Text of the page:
It is, therefore, not surprising that throughout the five-day interaction with atomic scientists and engineers at BARC organised by the NUJ School of Journalism and Communication at Trombay, journalists were exposed to the potential of the atom in turning around the economic condition of the country. The first-hand experience of the facilities and the transparency of approach displayed by officials and scientists showed the earnestness of the establishment in harnessing the power of the atom for peaceful and welfare purposes.
This is evident from the fact that plans are already afoot to phase out uranium as fuel for reactors and replace it with thorium. The genesis of the programme can be traced back to 1954 when Homi.J Bhabha drafted the three-stage nuclear power programme which was aimed at using our natural resources of uranium and thorium. It required the building of pressurised heavy water reactors which used natural uranium as fuel for producing power and plutonium fuel in the first stage. The second stage entailed building of fast breeder reactors using plutonium as fuel and producing electricity and more plutonium and uranium 233. The third stage was thorium-based reactors.
In order to attain technical capability in managing nuclear power plants indigenously, two boiling water reactors were set up at Tarapur on a turn key basis. The Tarapur Atomic Power Station (TAPS) became operational in 1969 and India came on the nuclear power map. Subsequently, two prototype heavy water reactors were built at Rawatbhatta (Rajasthan) with Canadian help.These commenced commercial production in 1972 and 1980. They were followed by two more similar reactors at Kalpakkam near Chennai in 1984 and 1986. They were designed, built and operated entirely by our engineers and scientists.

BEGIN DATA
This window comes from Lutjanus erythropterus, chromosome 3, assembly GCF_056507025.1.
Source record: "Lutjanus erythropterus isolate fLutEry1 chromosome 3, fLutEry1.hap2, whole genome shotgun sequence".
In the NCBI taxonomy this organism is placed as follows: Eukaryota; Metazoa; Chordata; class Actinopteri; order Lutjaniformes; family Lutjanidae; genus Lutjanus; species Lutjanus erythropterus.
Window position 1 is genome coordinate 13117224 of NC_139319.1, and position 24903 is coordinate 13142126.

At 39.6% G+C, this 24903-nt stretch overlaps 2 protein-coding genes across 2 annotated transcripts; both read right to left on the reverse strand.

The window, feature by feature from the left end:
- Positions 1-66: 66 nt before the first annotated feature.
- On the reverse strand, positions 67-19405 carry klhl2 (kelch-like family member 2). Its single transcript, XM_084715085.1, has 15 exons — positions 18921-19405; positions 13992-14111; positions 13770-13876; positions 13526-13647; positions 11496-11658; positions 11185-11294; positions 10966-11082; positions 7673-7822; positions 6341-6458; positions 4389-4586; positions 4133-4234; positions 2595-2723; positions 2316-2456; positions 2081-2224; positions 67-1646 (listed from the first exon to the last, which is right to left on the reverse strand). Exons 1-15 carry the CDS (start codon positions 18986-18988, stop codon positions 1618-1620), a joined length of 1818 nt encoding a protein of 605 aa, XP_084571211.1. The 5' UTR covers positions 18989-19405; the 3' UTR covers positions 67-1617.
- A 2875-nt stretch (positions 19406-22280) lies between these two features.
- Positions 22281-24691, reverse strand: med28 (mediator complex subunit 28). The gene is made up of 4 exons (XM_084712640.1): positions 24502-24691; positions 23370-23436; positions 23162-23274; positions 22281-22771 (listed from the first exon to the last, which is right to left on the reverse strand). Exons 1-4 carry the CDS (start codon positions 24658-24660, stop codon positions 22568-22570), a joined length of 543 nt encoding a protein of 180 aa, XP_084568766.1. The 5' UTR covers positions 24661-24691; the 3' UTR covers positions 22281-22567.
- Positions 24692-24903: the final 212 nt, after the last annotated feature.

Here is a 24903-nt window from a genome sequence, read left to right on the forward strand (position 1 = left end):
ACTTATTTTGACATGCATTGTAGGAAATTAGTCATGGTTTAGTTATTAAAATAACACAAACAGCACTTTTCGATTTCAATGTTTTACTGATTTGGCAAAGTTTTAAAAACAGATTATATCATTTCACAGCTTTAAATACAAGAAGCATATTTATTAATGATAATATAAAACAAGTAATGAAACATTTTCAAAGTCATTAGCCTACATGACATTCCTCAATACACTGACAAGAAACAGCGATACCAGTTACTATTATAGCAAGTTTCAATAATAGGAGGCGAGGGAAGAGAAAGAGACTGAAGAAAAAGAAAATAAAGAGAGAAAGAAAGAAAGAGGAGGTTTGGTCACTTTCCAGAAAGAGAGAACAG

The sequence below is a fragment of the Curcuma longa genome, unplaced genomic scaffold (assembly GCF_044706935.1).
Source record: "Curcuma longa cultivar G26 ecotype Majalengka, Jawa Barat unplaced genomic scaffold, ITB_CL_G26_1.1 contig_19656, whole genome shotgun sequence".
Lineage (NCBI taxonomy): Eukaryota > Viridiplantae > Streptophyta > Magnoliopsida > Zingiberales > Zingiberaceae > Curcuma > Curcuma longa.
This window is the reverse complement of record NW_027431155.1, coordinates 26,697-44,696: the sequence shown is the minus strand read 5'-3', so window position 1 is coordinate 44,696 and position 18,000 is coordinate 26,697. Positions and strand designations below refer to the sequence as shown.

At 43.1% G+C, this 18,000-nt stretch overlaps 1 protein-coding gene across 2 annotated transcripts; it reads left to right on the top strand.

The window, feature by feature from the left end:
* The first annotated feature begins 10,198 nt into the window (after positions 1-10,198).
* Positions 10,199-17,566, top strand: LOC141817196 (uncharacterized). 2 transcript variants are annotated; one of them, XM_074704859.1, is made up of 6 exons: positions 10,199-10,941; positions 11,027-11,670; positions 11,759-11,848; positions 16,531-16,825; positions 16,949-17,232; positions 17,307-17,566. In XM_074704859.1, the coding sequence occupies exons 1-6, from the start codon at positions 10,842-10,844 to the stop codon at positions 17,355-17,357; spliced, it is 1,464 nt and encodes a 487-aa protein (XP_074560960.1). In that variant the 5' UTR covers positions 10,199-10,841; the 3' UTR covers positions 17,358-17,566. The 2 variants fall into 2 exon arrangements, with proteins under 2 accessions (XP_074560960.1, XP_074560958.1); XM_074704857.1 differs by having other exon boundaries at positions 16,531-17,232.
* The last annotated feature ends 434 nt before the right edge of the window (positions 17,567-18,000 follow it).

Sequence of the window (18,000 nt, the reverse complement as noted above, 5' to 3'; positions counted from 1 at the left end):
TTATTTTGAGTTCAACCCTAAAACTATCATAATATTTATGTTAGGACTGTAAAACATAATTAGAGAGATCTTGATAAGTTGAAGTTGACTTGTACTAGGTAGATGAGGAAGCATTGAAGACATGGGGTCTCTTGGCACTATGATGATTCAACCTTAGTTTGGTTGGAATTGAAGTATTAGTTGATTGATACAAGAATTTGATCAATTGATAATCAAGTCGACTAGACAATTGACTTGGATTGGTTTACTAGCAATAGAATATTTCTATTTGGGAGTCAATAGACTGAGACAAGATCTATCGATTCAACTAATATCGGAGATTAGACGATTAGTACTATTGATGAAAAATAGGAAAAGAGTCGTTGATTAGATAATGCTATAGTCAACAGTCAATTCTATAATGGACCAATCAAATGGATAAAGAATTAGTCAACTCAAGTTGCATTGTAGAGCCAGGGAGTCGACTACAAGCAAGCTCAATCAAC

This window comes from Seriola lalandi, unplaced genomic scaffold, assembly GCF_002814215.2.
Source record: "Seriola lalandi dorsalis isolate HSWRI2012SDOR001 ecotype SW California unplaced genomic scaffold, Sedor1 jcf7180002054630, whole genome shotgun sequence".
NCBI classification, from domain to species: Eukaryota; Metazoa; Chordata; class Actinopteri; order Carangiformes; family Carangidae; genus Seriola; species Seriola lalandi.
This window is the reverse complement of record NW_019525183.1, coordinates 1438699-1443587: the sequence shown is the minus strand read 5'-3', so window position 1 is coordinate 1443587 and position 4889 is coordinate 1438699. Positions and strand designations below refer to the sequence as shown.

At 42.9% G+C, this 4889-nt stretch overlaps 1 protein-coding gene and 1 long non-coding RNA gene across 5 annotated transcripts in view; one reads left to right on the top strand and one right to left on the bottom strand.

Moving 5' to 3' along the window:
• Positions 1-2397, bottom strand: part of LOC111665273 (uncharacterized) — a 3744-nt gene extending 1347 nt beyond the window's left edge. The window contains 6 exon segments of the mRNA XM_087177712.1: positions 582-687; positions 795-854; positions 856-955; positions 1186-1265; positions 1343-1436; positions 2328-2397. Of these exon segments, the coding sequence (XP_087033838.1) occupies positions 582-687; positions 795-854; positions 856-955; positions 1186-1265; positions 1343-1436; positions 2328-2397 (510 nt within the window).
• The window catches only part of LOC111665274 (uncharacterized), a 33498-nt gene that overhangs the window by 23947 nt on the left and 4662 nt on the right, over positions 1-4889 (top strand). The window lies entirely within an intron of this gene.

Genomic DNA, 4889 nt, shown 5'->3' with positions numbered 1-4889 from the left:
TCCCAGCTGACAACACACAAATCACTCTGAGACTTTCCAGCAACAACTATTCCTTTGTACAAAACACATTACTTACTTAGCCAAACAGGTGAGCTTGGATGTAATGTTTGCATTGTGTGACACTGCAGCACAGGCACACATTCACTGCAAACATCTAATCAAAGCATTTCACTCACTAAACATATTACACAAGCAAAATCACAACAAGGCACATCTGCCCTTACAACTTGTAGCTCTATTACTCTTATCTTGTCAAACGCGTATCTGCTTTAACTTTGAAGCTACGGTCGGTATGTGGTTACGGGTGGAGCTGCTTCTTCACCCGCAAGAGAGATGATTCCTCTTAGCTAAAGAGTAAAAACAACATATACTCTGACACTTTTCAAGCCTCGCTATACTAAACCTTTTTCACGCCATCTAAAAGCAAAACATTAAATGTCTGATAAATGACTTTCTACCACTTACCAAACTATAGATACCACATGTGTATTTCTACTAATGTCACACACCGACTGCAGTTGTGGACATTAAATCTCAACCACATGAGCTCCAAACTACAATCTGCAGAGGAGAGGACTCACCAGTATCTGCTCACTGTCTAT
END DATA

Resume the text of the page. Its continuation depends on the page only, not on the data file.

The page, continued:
After attaining self-reliance in setting up pressurised heavy water reactors, two 220 megawatt capacity reactors were set up at Narora. They were commissioned in 1989 and 1991. Two more such plants were built and commissioned in 1992 and 1995 at Kakrapar (Gujarat). The country has now a installed capacity of 1840 MWe. Construction work is in an advanced stage at four 220 megawatt reactors, two each at Kaiga (Karnataka) and Rawatbhatta. The Kaiga station will provide electricity to the southern grid while RAPS 3 and 4 will supply power to the northern grid. The Kaiga plant is expected to go critical shortly.
Another ambitious plan is a joint venture with Russia for construction of a nuclear power unit consisting of two pressurised water reactors of 1000 MWe capacity each. Moreover, with a view to realise economy of scale, a large 500 MWe heavy water reactor system has been designed. The Department of Atomic Energy is all set to construct two such units at Tarapur. The hectic activity on the power front is aimed at producing 20,000 MW of power by 2020 AD from the present production of 1840 MW. The quantum jump will come as these units, besides others which are at the planning stage, go on stream over the next 20 years or so.
The picture looks pretty rosy as "we prepare now to meet energy requirements for the next two or three centuries." But nuclear power is risky. Radioactive waste management has raised the heckles of environmentalists the world over. In America and many parts of Europe, it is a major issue. Radioactive waste, in fact, is a dreaded word since it is claimed that it can alter genetic material among humans besides causing diseases like cancer. Moreover, it has an highly injurious impact on the environment. Remember Chernobyl?